The question to be asked here is why the country requires Public Distribution System, notorious as a corruption den as it is. To answer this question we need to consider the target group it seeks to serve. Below poverty line population in India mainly comprises the landless labourer, the low paid industrial worker, marginal farmer and the unemployed or partially employed person. Their poverty certainly can not be attributed to any unwillingness to work hard or enough on their part. The major contributor for the phenomenon instead is extremely low wage rates in India. That the statutory minimum wage rates in India increase at a snail’s pace shall be a gross understatement. Compare the minimum wages of the order of Rs 2000 per month with rates of food grains @ Rs 1100 per quintal for wheat and Rs. 600 per quintal for paddy (it will be both interesting and enlightening to work out economics of an urban house hold consisting of say two adults and three minor children and family head employed at Rs. 2000 pm). In such a situation PDS supplies are a life line of these BPL families and governments can withdraw PDS at their on peril unless income levels of the large BPL population are raised sharply through state intervention.
Does the Consumer figure any where?
One interesting aspect of whatever public debate takes place on the issue of National Food Security is that it is farmer and food shortages centric without any consideration of the consumer. Whatever consideration the consumer finds is in the context that the teeming millions of India, afflicted with abject poverty, are unable to meet their food requirements either for want of purchasing power or otherwise. Thus the solutions attempted so far are also confined to addressing the farmer’s issues and to some extent poverty alleviation programmes like IRDP, NREGS (of recent origins only) or Swarojgar Yojna. So much so that initiatives like allowing futures trading in food grains are based on the argument that it will help farmers get remunerative prices for their produce. Any consideration of consumer’s interest is totally amiss.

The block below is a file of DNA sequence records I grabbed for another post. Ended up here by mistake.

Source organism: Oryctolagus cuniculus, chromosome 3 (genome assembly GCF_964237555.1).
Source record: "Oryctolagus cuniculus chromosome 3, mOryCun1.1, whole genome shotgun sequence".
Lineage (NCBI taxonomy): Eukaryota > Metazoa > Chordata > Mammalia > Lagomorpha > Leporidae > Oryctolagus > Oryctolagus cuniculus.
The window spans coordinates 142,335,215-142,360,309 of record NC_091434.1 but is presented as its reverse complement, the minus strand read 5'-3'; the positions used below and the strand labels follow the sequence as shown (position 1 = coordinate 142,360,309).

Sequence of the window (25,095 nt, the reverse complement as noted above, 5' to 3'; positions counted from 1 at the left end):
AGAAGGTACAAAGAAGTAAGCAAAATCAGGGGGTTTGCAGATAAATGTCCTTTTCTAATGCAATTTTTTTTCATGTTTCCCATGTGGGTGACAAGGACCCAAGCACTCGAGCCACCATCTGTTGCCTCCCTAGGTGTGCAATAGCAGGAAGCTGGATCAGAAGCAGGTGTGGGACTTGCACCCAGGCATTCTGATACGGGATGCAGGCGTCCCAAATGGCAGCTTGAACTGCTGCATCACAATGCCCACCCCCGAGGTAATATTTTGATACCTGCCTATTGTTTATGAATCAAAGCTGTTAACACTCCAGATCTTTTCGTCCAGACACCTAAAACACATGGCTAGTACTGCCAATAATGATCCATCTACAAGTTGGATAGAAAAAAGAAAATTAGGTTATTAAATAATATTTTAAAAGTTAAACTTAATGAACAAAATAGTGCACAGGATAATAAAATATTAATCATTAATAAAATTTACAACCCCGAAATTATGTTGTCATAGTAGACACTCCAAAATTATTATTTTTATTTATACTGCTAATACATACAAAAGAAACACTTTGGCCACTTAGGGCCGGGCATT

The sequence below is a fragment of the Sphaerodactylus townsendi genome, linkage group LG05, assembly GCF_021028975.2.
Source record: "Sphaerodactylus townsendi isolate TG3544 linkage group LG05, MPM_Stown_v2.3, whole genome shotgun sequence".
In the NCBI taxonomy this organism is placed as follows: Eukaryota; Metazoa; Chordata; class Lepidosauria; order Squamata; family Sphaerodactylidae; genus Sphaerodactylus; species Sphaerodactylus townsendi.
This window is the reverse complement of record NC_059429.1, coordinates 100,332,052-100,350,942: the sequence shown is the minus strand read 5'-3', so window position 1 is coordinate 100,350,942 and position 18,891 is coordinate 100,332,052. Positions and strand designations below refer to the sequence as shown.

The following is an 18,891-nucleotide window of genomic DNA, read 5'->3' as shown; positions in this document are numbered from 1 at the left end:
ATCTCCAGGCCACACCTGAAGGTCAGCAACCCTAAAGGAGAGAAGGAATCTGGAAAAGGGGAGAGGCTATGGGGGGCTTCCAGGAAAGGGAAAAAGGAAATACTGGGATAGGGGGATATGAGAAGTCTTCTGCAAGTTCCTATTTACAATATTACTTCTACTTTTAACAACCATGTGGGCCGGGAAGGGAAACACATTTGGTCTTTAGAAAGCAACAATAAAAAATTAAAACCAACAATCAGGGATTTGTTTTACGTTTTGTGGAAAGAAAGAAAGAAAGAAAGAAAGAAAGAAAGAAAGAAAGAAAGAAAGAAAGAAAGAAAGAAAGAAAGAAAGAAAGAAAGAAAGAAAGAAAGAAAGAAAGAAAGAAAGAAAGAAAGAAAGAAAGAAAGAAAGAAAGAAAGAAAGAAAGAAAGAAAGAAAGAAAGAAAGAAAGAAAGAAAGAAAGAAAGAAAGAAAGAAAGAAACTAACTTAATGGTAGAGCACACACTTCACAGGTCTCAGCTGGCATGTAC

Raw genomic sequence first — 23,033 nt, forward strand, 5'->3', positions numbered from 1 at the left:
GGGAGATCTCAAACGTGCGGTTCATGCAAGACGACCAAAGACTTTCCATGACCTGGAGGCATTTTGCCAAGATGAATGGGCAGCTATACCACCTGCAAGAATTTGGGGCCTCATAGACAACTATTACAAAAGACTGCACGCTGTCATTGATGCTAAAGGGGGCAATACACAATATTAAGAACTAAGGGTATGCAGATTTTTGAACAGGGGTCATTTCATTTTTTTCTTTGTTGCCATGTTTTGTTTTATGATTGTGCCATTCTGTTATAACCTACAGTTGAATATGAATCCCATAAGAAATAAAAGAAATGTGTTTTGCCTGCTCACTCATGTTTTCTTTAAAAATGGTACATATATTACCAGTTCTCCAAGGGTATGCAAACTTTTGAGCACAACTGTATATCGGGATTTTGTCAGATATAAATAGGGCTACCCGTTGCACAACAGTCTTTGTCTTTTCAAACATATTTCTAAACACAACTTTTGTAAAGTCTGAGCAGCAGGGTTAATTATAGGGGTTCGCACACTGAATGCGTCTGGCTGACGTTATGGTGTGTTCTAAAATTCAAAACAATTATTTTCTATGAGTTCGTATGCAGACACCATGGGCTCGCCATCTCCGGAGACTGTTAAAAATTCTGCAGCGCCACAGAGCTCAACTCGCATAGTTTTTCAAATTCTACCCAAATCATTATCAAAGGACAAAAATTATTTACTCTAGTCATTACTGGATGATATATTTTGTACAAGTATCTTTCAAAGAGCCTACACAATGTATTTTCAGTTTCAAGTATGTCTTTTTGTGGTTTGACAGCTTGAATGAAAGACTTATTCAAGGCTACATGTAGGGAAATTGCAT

There is no conscious effort to understand and address the issue of greater consumer participation in demand and supply conditions. This needs a bit elaboration for proper understanding. Other things being equal, one would say that demand and supply are not only inter-related but are inter-dependent as well. Many would, however love to argue that the increased food production does not necessarily lead to increased consumption unless it is accompanied by greater purchasing power of the consumer. The hypothesis here is that it has a tendency to do so on account of the fact that it generally leads to greater purchasing power of the consumer, given the fact that 65% farming population is also a major component of Indian consumer population. It also gives a boost to secondary and tertiary sectors of economy leading to in creased purchasing power with the consumer at large. Having said that one can also safely say that increased consumption also leads to greater food production as the farmer gets better remunerative prices if market conditions are allowed to operate. Thus the MSP intervention is desirable only in the short run and in the long term market forces are best allowed to take over. This will ensure adequate National Food Security in the long run but shall also require some careful treading by the policy planners.
What is the alternative?
Higher purchasing power of the larger consumer population comprising of the farmer, the labor force and the not so insignificant white collar population is thus the best National Food Security. And it is the best welfare measure for the farmer as well for the simple reason that higher purchasing power of the consumer leads to better market determined crop prices for the farmer for his produce on one hand and better purchasing power of the farmer as part of the same larger consumer population on the other. The biggest advantage of this approach of course is that it seeks to and minimises class disparities which otherwise have brought our national and social unity to the brink of disintegration. In other words demand led agricultural growth model based on higher income levels of all classes of consumer is the recommended model.